I've been digging in the dirt since my earliest memories, helping my father plant his vegetable garden. It was a seasonal celebration for him, bordering on a religion. I also discovered, at a young age, that flowers could be dug up and replanted. This was genius to me! In my childhood neighborhood, a dear, elderly, Russian man and wife were having their house moved. Literally, the entire house was being lifted off it's foundation and moved up the road about a quarter of a mile to make room for an interstate highway. They were avid gardeners and their garden contained much more than the average marigold or petunia. They had berry patches (where I tasted my first gooseberry) and a myriad of perennials and rock gardens. The mister had an old claw foot bathtub in his backyard which was a great novelty to us children. We surmised and giggled that he must bathe out in his yard. They were kindly neighbors whom everyone loved but they never had children and they kept mainly to themselves in their lovely garden. After the house was moved, many of the smaller plants were left behind. It appeared that no one was bothering with all these lovely, orphaned plants. I was eight or nine years old at the time and I recall taking a spade and digging up lily-of-the-valley and bringing them home to my mother's garden. It was her first perennial aside from her irises, and it was my initiation into the world of transplanting. I was hooked. In later years, as my father continued with his vegetable gardening, I helped my mother create a few perennial beds. In Steve's and my first apartment in the city, I planted tomato plants in tin cans and subscribed to Mother Earth News with the dream that one day I would have a garden of my own. Eventually that dream became a reality and it has been a joy ever since.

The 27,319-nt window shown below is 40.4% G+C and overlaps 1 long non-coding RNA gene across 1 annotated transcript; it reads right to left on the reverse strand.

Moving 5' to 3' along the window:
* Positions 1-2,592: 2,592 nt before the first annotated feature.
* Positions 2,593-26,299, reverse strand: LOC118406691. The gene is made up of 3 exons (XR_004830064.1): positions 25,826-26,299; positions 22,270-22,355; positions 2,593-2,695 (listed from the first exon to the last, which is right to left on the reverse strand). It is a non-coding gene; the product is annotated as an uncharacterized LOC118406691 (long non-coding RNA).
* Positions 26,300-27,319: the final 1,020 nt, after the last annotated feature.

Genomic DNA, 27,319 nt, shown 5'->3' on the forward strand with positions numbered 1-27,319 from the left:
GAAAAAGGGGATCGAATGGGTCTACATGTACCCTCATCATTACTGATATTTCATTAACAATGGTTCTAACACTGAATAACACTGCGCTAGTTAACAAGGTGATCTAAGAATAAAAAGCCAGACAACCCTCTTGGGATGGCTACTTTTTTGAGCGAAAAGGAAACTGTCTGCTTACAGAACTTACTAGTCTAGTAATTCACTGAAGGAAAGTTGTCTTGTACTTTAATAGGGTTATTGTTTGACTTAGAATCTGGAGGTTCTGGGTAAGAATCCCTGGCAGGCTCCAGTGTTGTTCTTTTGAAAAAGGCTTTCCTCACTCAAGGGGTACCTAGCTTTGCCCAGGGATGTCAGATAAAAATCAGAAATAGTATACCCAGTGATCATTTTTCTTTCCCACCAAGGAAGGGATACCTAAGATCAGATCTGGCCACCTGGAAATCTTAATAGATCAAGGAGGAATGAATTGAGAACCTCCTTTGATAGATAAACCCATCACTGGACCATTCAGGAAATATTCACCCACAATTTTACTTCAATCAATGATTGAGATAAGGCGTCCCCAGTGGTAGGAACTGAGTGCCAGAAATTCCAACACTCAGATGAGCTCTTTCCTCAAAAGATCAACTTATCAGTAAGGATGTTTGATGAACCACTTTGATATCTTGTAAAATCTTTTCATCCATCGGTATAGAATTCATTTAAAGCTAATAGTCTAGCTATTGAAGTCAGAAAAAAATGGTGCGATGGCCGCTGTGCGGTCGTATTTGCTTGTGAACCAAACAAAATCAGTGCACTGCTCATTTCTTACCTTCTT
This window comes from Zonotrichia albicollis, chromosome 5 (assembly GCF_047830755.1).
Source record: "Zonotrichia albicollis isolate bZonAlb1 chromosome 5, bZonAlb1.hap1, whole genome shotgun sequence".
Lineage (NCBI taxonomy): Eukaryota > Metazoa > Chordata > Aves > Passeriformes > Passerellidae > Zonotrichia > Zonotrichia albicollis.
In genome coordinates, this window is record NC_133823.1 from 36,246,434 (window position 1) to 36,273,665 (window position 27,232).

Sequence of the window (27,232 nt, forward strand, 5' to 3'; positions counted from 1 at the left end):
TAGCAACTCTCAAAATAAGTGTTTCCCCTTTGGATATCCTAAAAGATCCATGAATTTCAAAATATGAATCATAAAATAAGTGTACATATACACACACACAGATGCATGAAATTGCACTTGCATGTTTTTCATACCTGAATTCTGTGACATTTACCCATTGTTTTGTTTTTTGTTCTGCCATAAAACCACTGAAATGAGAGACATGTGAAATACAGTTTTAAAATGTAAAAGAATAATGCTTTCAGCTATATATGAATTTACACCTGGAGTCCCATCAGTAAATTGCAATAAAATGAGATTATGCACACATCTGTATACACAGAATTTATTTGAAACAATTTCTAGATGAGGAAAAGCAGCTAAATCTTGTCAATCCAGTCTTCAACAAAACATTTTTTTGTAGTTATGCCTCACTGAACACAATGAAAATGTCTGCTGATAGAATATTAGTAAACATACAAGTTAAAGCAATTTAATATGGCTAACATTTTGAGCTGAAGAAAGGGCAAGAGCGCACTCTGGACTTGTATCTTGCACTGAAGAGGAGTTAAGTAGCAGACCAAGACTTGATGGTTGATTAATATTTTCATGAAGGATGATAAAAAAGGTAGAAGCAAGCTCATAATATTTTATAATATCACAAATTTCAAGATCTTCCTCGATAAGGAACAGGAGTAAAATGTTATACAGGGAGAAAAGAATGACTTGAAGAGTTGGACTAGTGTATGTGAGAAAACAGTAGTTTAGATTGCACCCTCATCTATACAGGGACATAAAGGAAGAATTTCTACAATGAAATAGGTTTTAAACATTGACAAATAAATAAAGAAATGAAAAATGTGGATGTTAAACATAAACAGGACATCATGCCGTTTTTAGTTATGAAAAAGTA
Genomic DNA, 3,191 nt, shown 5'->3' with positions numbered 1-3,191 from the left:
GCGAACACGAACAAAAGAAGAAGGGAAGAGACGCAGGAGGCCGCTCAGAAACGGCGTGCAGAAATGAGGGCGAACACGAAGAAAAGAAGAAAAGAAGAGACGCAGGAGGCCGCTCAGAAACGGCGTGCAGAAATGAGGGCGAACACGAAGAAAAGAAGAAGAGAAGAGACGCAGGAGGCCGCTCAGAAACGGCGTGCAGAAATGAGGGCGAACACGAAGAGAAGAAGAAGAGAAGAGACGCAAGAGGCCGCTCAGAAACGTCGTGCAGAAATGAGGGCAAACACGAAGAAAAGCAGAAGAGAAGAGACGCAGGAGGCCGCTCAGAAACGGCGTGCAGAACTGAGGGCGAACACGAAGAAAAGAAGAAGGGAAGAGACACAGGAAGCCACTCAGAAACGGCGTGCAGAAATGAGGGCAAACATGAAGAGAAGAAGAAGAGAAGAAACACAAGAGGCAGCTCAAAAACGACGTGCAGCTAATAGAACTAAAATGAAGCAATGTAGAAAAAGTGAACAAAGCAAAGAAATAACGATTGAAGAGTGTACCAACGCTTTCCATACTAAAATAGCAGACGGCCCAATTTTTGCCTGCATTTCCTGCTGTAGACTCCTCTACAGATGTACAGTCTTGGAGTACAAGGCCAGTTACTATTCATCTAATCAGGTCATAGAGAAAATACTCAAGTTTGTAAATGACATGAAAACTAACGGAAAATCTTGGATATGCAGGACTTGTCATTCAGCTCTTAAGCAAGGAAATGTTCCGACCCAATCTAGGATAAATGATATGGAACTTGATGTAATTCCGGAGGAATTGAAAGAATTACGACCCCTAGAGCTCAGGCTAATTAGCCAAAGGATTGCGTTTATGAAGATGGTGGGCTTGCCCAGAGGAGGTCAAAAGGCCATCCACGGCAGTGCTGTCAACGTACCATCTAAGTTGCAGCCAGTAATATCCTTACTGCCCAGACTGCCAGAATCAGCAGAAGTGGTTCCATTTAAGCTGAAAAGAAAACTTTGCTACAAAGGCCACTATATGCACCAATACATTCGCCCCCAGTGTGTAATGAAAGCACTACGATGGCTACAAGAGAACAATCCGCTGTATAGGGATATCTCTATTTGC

So here we are, fifty years after that first Lily-of-the-Valley. Last year I told myself the garden was enough as it stood. It was time to scale back. Alas, this year, we put in a new patio area with new planting beds. It was a vision I couldn't resist. I am hopeless. Steve is a wonderful help and everything we do is a team effort. I couldn't do any of this without him. This installation is a do-it-yourself project that will evolve over time, hence the fun and joy of it all. Plants are started- some will make it and some will not. Vegetable beds still need to be built and more stone needs to be spread.
|Before: Raised vegetable beds near the unstained shed. Mowing around these was not fun.|
|Dwarf variety of raspberries along the shed, white and pink astilbe and a hosta (found tossed in the woods) under a pink crabapple tree. I still need to set the bricks. (bricks were scavenged from an old demolished smoke house next door.)|
|The grass is tall! I keep a path mowed so Henri and I can easily walk.|
|Nature's garden is always the most beautiful! God is the Master Gardener : ) Sitting on the swing watching the wind blow waves in waves. The Blue Ridge Mountains off in the distance.|
|Wild honeysuckle fills the air with its sweet aroma behind the swing.|